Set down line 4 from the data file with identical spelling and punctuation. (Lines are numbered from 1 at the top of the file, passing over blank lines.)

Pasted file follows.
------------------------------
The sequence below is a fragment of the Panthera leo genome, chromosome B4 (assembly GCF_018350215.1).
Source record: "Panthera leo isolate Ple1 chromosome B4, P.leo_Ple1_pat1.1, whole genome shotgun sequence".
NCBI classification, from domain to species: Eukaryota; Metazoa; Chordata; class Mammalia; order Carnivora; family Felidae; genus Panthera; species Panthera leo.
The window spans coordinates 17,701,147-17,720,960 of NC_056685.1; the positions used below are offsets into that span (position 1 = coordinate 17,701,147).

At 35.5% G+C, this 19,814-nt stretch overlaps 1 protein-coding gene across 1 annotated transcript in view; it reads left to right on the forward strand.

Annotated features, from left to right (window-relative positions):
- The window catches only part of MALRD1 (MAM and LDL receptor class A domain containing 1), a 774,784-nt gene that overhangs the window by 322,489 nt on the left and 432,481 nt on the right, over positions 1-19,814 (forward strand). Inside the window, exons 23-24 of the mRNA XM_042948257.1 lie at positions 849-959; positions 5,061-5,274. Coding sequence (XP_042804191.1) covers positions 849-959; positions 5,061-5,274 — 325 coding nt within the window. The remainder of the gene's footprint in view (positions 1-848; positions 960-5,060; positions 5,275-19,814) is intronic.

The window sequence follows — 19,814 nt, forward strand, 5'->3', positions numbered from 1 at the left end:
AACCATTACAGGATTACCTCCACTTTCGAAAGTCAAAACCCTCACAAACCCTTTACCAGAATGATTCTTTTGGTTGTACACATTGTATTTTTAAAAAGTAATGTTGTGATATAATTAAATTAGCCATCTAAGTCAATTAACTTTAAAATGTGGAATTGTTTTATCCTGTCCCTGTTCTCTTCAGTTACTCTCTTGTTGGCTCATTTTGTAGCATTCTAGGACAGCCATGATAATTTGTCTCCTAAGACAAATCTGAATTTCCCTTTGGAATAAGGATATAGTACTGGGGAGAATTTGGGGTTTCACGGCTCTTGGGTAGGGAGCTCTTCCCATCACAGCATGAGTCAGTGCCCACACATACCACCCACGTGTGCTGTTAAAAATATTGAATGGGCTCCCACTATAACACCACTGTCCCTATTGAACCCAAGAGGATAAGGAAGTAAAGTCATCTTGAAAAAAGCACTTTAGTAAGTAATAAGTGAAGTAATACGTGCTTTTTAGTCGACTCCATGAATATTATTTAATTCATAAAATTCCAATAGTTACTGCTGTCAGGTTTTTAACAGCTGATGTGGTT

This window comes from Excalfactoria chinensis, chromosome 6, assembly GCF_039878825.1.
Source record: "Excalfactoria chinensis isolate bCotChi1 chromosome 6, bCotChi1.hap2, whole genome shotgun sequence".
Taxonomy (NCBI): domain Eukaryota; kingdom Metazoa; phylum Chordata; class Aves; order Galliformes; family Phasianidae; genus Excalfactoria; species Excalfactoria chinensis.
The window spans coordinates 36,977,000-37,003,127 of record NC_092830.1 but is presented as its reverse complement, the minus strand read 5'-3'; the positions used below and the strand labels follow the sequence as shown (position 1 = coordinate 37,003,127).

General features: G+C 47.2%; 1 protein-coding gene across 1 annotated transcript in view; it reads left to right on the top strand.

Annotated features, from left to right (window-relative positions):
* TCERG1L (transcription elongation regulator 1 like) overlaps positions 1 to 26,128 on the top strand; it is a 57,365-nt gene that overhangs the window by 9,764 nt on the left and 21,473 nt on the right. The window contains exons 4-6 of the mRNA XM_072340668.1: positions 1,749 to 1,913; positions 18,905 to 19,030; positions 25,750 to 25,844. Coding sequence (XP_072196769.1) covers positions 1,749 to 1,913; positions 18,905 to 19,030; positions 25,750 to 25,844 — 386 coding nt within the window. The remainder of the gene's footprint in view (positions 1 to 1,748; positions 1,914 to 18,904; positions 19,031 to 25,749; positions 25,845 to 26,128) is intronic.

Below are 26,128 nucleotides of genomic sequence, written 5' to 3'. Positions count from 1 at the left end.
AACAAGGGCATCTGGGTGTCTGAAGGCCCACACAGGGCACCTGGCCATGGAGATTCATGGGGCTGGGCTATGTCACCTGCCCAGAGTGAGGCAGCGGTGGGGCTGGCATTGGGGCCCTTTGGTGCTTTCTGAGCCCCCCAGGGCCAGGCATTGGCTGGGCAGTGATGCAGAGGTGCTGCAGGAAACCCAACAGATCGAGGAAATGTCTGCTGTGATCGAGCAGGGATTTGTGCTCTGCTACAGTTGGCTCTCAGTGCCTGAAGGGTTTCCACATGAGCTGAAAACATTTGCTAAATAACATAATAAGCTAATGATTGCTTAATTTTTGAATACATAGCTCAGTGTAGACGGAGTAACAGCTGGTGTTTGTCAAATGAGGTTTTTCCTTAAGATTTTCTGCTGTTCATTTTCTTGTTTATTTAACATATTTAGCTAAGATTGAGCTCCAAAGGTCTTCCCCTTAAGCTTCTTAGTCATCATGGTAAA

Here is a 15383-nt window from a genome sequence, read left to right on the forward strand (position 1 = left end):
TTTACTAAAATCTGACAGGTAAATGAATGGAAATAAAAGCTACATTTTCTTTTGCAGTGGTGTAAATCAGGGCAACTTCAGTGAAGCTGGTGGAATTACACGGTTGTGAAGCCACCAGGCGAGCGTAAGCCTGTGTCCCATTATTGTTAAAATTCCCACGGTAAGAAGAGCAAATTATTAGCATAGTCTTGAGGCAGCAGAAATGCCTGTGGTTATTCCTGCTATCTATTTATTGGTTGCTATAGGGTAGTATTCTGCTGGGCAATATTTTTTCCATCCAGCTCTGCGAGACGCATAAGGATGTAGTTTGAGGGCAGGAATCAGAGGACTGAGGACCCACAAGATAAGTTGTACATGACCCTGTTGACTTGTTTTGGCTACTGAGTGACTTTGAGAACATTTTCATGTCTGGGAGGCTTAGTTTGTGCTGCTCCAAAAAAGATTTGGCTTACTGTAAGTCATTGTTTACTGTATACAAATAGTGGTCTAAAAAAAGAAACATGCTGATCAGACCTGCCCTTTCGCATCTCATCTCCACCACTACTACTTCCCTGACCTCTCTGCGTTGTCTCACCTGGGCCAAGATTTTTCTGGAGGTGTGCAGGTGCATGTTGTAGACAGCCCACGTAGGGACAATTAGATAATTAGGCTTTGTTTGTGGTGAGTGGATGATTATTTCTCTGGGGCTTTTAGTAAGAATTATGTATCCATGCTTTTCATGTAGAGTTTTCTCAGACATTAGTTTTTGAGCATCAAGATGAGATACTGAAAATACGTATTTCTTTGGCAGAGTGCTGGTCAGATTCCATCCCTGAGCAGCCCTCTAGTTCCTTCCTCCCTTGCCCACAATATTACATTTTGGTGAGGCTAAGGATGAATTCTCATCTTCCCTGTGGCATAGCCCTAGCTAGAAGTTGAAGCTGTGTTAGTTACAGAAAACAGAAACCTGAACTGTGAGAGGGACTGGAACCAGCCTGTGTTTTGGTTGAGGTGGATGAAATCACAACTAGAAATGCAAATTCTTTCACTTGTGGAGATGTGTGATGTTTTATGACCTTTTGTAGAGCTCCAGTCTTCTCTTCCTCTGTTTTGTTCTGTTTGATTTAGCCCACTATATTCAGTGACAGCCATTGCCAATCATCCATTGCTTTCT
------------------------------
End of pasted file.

The window spans coordinates 17,701,147-17,720,960 of NC_056685.1; the positions used below are offsets into that span (position 1 = coordinate 17,701,147).